history · theology

Newman vs Paley

In my recent review of Stephen Meyer’s book, Darwin’s Doubt, I closed with a quote from a letter that John Henry Newman wrote to one of his friends in 1870, summing up his problems with the Argument from Design. It’s a great quote, one that was first brought to my attention by Father Edward Oakes, when he reviewed an Intelligent Design book for First Things back in 2001.

But in fact, Newman had lectured in more detail on the topic before, and here is a lengthy selection, worth reading in full, from the closing paragraphs of Lecture 7 in his Idea of a University:

And now we come to the case of Physical Theology, which is directly before us. I confess, in spite of whatever may be said in its favour, I have ever viewed it with the greatest suspicion. As one class of thinkers has substituted what is called a Scriptural Religion, and another a Patristical or Primitive Religion, for the theological teaching of Catholicism, so a Physical Religion or Theology is the very gospel of many persons of the Physical School, and therefore, true as it may be in itself, still under the circumstances is a false gospel. Half of the truth is a falsehood:—consider, Gentlemen, what this so-called Theology teaches, and then say whether what I have asserted is extravagant.

Any one divine attribute of course virtually includes all; still if a preacher always insisted on the Divine Justice, he would practically be obscuring the Divine Mercy, and if he insisted only on the incommunicableness and distance from the creature of the Uncreated Essence, he would tend to throw into the shade the doctrine of a Particular Providence. Observe, then, Gentlemen, that Physical Theology teaches three Divine Attributes, I may say, exclusively; and of these, most of Power, and least of Goodness.

And in the next place, what, on the contrary, are those special Attributes, which are the immediate correlatives of religious sentiment? Sanctity, omniscience, justice, mercy, faithfulness. What does Physical Theology, what does the Argument from Design, what do fine disquisitions about final causes, teach us, except very indirectly, faintly, enigmatically, of these transcendently important, these essential portions of the idea of Religion? Religion is more than Theology; it is something relative to us; and it includes our relation towards the Object of it. What does Physical Theology tell us of duty and conscience? of a particular providence? and, coming at length to Christianity, what does it teach us even of the four last things, death, judgment, heaven, and hell, the mere elements of Christianity? It cannot tell us anything of Christianity at all.

Gentlemen, let me press this point upon your earnest attention. I say Physical Theology cannot, from the nature of the case, tell us one word about Christianity proper; it cannot be Christian, in any true sense, at all:—and from this plain reason, because it is derived from informations which existed just as they are now, before man was created, and Adam fell. How can that be a real substantive Theology, though it takes the name, which is but an abstraction, a particular aspect of the whole truth, and is dumb almost as regards the moral attributes of the Creator, and utterly so as regards the evangelical? 

Nay, more than this; I do not hesitate to say that, taking men as they are, this so-called science tends, if it occupies the mind, to dispose it against Christianity. And for this plain reason, because it speaks only of laws; and cannot contemplate their suspension, that is, miracles, which are of the essence of the idea of a Revelation. Thus, the God of Physical Theology may very easily become a mere idol; for He comes to the inductive mind in the medium of fixed appointments, so excellent, so skilful, so beneficent, that, when it has for a long time gazed upon them, it will think them too beautiful to be broken, and will at length so contract its notion of Him as to conclude that He never could have the heart (if I may dare use such a term) to undo or mar His own work; and this conclusion will be the first step towards its degrading its idea of God a second time, and identifying Him with His works. Indeed, a Being of Power, Wisdom, and Goodness, and nothing else, is not very different from the God of the Pantheist.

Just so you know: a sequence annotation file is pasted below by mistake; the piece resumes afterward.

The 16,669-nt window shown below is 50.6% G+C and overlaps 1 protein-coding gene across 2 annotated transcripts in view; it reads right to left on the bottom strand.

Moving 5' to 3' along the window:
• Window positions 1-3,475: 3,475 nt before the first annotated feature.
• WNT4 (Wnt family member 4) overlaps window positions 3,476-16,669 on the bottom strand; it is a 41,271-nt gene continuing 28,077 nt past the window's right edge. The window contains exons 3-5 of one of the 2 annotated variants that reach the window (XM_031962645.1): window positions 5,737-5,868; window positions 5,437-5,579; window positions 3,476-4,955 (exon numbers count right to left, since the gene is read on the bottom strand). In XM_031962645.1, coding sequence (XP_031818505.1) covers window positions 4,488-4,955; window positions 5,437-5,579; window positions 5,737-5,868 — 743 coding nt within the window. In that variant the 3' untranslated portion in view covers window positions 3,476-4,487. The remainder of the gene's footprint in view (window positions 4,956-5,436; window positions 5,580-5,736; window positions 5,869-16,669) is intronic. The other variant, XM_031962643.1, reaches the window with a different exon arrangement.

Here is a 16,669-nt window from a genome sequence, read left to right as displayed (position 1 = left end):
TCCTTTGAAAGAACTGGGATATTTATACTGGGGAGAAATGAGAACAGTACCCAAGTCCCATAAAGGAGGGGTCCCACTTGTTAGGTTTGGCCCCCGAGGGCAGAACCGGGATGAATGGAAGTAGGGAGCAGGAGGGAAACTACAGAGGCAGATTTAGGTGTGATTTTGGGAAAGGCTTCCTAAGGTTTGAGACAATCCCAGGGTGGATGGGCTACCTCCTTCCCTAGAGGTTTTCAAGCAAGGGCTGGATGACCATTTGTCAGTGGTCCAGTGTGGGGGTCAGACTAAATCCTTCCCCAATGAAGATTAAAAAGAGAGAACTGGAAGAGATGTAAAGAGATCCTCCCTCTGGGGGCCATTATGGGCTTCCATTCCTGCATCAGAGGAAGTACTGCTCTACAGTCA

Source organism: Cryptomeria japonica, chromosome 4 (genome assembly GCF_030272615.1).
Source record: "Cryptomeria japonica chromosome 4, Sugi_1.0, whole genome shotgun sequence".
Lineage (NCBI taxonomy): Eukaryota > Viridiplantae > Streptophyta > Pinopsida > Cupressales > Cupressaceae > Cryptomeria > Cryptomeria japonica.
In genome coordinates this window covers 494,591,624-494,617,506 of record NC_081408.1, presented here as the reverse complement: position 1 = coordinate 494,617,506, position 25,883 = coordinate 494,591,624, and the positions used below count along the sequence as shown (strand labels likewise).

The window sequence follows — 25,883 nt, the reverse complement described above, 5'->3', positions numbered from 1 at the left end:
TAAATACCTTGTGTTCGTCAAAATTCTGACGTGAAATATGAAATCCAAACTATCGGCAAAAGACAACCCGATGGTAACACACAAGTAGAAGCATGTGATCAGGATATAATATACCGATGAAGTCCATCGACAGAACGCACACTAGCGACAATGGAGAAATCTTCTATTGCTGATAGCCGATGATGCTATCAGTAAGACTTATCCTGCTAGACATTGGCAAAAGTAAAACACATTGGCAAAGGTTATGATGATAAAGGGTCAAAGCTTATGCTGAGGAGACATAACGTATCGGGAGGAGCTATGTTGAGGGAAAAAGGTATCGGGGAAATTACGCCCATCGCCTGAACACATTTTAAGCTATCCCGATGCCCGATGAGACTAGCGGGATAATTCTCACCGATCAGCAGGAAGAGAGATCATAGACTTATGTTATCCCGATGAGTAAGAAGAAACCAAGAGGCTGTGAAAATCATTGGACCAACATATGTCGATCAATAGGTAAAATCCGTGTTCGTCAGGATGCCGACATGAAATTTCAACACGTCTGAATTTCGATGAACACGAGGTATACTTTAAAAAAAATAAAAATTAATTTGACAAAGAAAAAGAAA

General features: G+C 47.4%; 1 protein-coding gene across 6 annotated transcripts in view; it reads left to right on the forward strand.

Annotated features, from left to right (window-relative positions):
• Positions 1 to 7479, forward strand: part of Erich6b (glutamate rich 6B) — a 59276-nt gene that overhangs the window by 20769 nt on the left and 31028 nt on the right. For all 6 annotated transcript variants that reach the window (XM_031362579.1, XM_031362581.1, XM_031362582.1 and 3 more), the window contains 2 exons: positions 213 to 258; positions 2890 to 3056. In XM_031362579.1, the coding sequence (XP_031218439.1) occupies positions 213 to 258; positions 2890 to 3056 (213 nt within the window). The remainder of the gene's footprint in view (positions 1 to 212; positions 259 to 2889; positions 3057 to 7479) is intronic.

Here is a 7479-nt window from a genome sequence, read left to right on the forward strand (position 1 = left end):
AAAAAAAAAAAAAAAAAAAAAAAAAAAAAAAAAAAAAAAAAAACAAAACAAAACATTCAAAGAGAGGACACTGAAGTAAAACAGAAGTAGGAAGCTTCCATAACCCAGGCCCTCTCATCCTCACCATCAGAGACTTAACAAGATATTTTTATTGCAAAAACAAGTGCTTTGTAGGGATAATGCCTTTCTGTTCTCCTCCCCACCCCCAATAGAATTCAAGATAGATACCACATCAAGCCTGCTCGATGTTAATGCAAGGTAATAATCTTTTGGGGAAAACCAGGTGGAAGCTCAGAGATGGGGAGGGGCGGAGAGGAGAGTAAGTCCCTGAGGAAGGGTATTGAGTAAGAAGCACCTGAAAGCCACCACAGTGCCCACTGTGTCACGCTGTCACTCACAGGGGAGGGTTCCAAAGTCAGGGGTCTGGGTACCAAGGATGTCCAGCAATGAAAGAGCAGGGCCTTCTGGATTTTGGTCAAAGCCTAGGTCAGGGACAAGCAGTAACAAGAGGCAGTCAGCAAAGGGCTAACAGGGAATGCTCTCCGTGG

In thus speaking of the Theology of the modern Physical School, I have said but a few words on a large subject; yet, though few words, I trust they are clear enough not to hazard the risk of being taken in a sense which I do not intend. Graft the science, if it is so to be called, on Theology proper, and it will be in its right place, and will be a religious science. Then it will illustrate the awful, incomprehensible, adorable Fertility of the Divine Omnipotence; it will serve to prove the real miraculousness of the Revelation in its various parts, by impressing on the mind vividly what are the laws of nature, and how immutable they are in their own order; and it will in other ways subserve theological truth. Separate it from the supernatural teaching, and make it stand on its own base, and (though of course it is better for the individual philosopher himself), yet, as regards his influence on the world and the interests of Religion, I really doubt whether I should not prefer that he should be an Atheist at once than such a naturalistic, pantheistic religionist. His profession of Theology deceives others, perhaps deceives himself.

Do not for an instant suppose, Gentlemen, that I would identify the great mind of Bacon with so serious a delusion: he has expressly warned us against it; but I cannot deny that many of his school have from time to time in this way turned physical research against Christianity.